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I spent this evening at bellydancing, looking at myself in full length mirrors, thinking about what I would write for this post. Looking at yourself in a mirror as you attempt to dance for an hour is pretty confronting!

But I was quite pleased to think that, actually, I rather like my body. As you know, this hasn’t always been the case. But I’ve realised that the times I have felt terrible about it have been when I either compare myself to others, or when I have thought that people would like me more if I looked a certain way.

Both those thoughts are absolute codswallop. Firstly, I’m me, not anyone else. Nobody else looks like me and I don’t look like anyone else. And secondly, if I was only friends with people who liked me because of how I looked, well they wouldn’t be great friends, would they?

I get it. It’s all very well to know these truths, but so easy to let the insidious, subtle body shaming and negative self talk to creep into your thinking without even realising it. Our relationship with food, fitness and body image in the West is pretty messed up. The messages we get about the sorts of bodies we’re supposed to want are so pervasive a lot of the time we don’t even recognise that they’re being reinforced every time we see a billboard, walk through a shopping centre, turn on the TV, see a magazine cover in the petrol station…and on and on.

But challenging those messages in my own small way has been one of the best things I’ve ever done, in terms of my self esteem. Here’s what works for me:

  • I banned fat talk – I made a conscious decision not to talk about “feeling fat” or labelling myself things like “whale” or saying “I look like the side of a house” or “The diet starts tomorrow” or…you get the idea. No fat talk.
  • I tried to consciously reduce the comments I made about appearance, especially critical ones (both of myself and other people), but even “positive” ones – saying to someone “have you lost weight? You look great!” might seem like a compliment, but it’s basically reinforcing the idea that you’re only your best self when you’re thinner (also they could infer that you’re saying they looked like crap before).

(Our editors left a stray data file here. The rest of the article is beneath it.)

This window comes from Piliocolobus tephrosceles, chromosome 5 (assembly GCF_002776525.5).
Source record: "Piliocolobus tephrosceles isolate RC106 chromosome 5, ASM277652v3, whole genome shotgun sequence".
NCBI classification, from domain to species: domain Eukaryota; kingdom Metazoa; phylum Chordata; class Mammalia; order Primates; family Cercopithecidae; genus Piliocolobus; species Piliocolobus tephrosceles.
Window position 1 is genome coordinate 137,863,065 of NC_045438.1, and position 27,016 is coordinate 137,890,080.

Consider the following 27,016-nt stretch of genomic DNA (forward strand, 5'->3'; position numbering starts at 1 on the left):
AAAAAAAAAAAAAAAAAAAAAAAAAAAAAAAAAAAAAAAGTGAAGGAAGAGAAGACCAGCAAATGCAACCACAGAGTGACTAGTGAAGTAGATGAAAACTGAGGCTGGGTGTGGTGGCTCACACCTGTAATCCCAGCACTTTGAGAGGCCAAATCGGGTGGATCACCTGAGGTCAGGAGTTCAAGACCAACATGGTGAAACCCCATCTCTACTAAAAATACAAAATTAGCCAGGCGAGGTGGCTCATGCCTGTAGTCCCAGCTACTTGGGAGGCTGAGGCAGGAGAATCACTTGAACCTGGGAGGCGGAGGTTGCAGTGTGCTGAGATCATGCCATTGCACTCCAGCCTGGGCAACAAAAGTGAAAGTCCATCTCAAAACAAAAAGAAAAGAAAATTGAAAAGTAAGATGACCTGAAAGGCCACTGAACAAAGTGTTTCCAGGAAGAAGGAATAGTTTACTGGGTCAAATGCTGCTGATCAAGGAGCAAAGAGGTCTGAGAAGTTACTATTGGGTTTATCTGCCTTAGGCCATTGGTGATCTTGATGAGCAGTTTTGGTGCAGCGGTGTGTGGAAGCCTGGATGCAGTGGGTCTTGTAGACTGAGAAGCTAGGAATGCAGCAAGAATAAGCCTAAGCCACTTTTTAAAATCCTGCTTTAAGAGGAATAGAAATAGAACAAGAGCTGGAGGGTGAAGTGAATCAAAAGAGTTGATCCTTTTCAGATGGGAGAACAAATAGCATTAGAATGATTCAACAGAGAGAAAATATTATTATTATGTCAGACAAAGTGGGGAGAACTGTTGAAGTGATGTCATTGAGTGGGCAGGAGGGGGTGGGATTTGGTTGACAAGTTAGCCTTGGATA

• I put away the scales. I have a vague idea what weight I am now, but no longer obsess over the numbers.
  • Speaking of numbers, I don’t care about what size clothes I “should” be, but go for what fits (because clothes sizing is so variable, the number on the tag can become meaningless!) – from Out of Shape by Mel Campbell: “Here’s what your size says about you: absolutely nothing. Feeling good about yourself cannot be measured against an arbitrary scale.”
  • I enjoy what I eat and choose to only eat things I will enjoy.
  • I move when I can and in a way that will be fun.

Those things might not work for everyone. But that’s how I’m kicking it at the moment.

If you are interested in thinking more about this sort of stuff, there’s heaps out there to read. Here are some things I’ve found helpful:

  • Don’t compare yourself to celebrities Pinterest board by Teri Modisette – I appreciate the frequent visual reminder that the ‘ideal’ we’re supposed to strive for isn’t possible because people in real life aren’t photoshopped
  • Why Teri Modisette started the above board part 1 and part 2 – really worth reading!
  • Things you get away with by being skinny by Kate Fridkis – just because someone is thin, doesn’t mean they’re healthy
  • Health at every size: the surprising truth about your weight by Linda Bacon – I still haven’t finished reading this, but it’s a very interesting book. I particularly found fascinating the concept that our bodies are wired to maintain a healthy weight, that we have a setpoint weight – “think of it as the preferred temperature on a fat thermostat” – but we keep messing with the setpoint by dieting, and so that inbuilt mechanism doesn’t work the way it should anymore. 
  • Out of Shape by Mel Campbell – a book about why it’s so hard to find clothes that fit (whether you’re large or small).
  • Ha – as I just sat down to write this, this handy guide to body shapes by Gemma Correll popped up on my Facebook feed. I can’t decide whether I’m a broken slinky or a turkey leg.